Honeybee colony losses continue to be unacceptably high. In the US this spring, colonies brought in to California to pollinate almonds from throughout the country, about half of the colonies were lost (New York Times, March 29, 2013). It is generally accepted that multiple pathogens ultimately bring down stressed colonies (Cornman 2012). However the role of pesticide stress on colonies remains controversial. Chronic exposure studies are often poorly constructed and frequently do not follow the exposed insects long enough for effects of the toxin to become evident. The best studies look at mortality, or behavioral effects, over a substantial fraction of the insect’s lifespan while varying the toxin concentration or dose. Time-to-effect studies lend themselves to a simple time dependent “power law” empirical model which can guide expectations for field toxicity effects (Tennekes 2011, Sánchez-Bayo 2009). Other reviews of the toxicity of imidacloprid (Cresswell 2011) attempt to establish specific “acute” or “chronic” levels, but this seems useless if the time of exposure is not explicitly included.
Hence, I’ve made an effort to identify relevant time-to-effect studies in the literature most specifically for imidacloprid with insects of order hymenoptera, which includes bees and ants. As it turns out, there is an interest in concocting ant baits that proffer sub-lethal doses of toxin to forager ants. A study done by Rust, et.al. 2004, has time-dependent toxicity measurements for imidacloprid on Argentine ants.
For the honeybee data, we have the paper by Suchail et.al. 2001 that I discussed previously. However, there is general concern in the research community that there is something wrong with the Suchail results. Many other studies do not show such a high sensitivity to the toxin. So I looked for other experiments that also include time-to-effect measurements. There is a study by DEFRA (2007) that has time-to-effect figures, and also a compilation to many researchers’ LD50 numbers for 24, 48, 72, and 96 hr. periods (FERA 2013). To be able to plot both chronic and acute data on the same graph, I take the acute LD50 numbers and divide by the time interval for the measurement to obtain daily dose rates. At higher concentrations there is an anti-feedant effect that reduces the consumption rate, so I’ve plotted the reported consumption of toxin (ng/day) versus the time of exposure until half the bees have died (LT50).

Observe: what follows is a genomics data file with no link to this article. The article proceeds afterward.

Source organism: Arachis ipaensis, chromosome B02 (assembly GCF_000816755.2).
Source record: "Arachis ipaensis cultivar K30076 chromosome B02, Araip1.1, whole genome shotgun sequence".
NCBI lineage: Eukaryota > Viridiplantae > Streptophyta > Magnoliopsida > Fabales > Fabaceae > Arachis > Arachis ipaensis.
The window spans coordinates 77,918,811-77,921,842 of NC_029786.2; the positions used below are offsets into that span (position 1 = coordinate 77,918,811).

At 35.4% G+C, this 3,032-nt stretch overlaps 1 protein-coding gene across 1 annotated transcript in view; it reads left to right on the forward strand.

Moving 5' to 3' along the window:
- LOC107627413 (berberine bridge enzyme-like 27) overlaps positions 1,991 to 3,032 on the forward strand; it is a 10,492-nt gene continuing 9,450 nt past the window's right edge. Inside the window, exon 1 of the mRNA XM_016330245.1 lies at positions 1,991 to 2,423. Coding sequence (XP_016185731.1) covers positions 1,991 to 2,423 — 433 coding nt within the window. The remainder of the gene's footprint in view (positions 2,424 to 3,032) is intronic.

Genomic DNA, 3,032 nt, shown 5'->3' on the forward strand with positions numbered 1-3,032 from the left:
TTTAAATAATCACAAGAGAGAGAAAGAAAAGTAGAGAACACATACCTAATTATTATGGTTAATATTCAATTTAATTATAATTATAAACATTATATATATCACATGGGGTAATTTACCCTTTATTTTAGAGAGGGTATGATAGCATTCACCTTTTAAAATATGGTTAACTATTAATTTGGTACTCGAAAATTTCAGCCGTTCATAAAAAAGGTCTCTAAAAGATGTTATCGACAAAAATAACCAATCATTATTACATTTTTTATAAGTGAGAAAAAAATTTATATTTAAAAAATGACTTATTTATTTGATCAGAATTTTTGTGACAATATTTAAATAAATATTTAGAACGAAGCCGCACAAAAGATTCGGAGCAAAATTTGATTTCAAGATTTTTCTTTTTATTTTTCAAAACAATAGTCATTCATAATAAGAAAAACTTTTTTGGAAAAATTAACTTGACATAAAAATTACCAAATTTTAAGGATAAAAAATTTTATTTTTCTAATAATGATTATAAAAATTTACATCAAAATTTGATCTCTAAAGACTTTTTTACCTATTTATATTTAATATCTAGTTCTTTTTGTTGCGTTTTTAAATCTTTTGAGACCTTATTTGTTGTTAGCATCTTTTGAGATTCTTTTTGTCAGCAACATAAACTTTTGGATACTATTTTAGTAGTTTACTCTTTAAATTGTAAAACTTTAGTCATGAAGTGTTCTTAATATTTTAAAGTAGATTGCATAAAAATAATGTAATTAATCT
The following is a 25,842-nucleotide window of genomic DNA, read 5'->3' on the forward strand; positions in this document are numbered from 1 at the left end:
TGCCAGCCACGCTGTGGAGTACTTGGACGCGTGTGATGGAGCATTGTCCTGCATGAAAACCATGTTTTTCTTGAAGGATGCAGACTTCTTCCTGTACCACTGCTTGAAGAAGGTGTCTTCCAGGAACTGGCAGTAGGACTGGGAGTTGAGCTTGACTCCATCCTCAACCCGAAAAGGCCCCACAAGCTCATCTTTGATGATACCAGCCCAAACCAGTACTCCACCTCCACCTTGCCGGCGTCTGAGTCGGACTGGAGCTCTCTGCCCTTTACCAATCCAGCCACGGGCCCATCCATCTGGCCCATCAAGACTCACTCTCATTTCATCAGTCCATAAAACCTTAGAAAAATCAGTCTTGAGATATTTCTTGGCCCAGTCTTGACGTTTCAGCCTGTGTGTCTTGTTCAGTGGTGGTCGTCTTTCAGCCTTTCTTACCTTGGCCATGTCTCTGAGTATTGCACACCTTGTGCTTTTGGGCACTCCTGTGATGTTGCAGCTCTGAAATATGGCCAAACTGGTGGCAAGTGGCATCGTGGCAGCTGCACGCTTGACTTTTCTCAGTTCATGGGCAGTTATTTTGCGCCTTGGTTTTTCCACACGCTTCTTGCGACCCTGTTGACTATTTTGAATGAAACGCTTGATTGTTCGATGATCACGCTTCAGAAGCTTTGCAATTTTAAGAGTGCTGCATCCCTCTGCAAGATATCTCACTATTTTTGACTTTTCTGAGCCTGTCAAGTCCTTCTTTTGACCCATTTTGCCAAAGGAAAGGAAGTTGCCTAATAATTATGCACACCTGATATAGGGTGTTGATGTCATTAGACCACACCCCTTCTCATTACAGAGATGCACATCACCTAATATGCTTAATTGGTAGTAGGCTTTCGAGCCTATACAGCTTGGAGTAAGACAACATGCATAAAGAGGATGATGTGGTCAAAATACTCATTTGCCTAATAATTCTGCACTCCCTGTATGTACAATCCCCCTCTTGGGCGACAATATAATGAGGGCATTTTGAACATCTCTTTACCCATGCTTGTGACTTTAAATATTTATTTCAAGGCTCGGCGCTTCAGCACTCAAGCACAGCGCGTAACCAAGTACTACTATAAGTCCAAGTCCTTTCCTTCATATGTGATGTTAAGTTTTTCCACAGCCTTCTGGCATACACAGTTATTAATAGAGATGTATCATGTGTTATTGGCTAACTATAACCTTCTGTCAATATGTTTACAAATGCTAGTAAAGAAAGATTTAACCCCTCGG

Many studies only follow the bees for 10 days or less. At lower concentrations, the LT50 time is never reached in the experiments. However, there is a paper by Dechaume-Moncharmont, et al. 2003, which contains a couple of data points with time-to-effect numbers for relatively low sub-lethal concentrations. The data show that 4-8 ppb samples eventually kills bees in about 30 days. All of these data are plotted in the chart below. I had to estimate the consumption rate for the ants in order to plot it with the other data, but an incorrect estimate would shift the curve left or right, but not change its slope. I show the power law best-fit line for each data set, where the Dechaume-Moncharmont points (blue squares) are included with LD50 averages from the FERA 2013 paper.
First notice that the LT50 times for the Argentine ants do a remarkably good job of following a simple power law with roughly t1.7 dependence. This adds confidence to the utility of the empirical power law model for imidacloprid. Recall that simple accumulation to a toxic threshold would appear as directly proportional to time ( t1.0 ). An exponent larger than one can be interpreted as coming from damaging secondary physiological effects that take time to develop.
The DEFRA data stands out as not falling with the averages of other researchers. In general, there appears to be a wide variation between experiments, and hence individual colonies or strains of bees, to the sensitivity of this insecticide. The DEFRA study has time-to-effect numbers and consumption data, so it provides a good data set for looking at time scaling, even if the DEFRA bees are not particularly representative of most other bees tested. Again we see the data taken can be very well explained by the power law formulation, this time with about t1.6 dependence. We might expect that healthy individuals of similar species would exhibit similar temporal effects to the same toxin, and this seems to be the case. Finally, the average LD50 numbers from many researchers also fits the power law model. I also included the Dechaume-Moncharmont data in the power law fit, here about t2 . The Dechaume-Moncharmont data extends the model into the high field-realistic exposure range when approaching the lifespan of summer bees. If we extrapolate the curve to the lifespan of winter bees, we are well into the range of field-realistic exposure (0.01 ng/day). Hence, even with healthy bees, exposure to modest field-realistic levels of imidacloprid will compromise the longevity of winter bees, and could easily cause problems getting the bees through the winter.